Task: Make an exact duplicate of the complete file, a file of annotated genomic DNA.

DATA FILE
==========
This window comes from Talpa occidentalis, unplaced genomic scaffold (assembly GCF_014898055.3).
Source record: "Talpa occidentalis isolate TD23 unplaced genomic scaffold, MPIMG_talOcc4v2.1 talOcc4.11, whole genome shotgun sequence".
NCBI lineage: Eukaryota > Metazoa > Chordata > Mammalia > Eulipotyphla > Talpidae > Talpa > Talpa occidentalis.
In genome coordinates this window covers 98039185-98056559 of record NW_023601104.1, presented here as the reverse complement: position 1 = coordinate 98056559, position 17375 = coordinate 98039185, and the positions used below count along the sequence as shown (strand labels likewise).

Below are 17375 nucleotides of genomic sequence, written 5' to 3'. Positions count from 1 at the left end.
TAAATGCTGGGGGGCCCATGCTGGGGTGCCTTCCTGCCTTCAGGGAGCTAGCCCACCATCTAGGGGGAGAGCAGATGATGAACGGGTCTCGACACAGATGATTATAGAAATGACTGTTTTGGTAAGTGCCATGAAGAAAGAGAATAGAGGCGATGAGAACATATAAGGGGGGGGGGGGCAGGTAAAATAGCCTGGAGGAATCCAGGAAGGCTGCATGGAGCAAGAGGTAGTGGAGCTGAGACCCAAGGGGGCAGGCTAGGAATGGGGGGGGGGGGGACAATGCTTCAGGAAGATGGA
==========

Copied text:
This window comes from Talpa occidentalis, unplaced genomic scaffold (assembly GCF_014898055.3).
Source record: "Talpa occidentalis isolate TD23 unplaced genomic scaffold, MPIMG_talOcc4v2.1 talOcc4.11, whole genome shotgun sequence".
NCBI lineage: Eukaryota > Metazoa > Chordata > Mammalia > Eulipotyphla > Talpidae > Talpa > Talpa occidentalis.
In genome coordinates this window covers 98039185-98056559 of record NW_023601104.1, presented here as the reverse complement: position 1 = coordinate 98056559, position 17375 = coordinate 98039185, and the positions used below count along the sequence as shown (strand labels likewise).

Below are 17375 nucleotides of genomic sequence, written 5' to 3'. Positions count from 1 at the left end.
TAAATGCTGGGGGGCCCATGCTGGGGTGCCTTCCTGCCTTCAGGGAGCTAGCCCACCATCTAGGGGGAGAGCAGATGATGAACGGGTCTCGACACAGATGATTATAGAAATGACTGTTTTGGTAAGTGCCATGAAGAAAGAGAATAGAGGCGATGAGAACATATAAGGGGGGGGGGGGCAGGTAAAATAGCCTGGAGGAATCCAGGAAGGCTGCATGGAGCAAGAGGTAGTGGAGCTGAGACCCAAGGGGGCAGGCTAGGAATGGGGGGGGGGGGGACAATGCTTCAGGAAGATGGA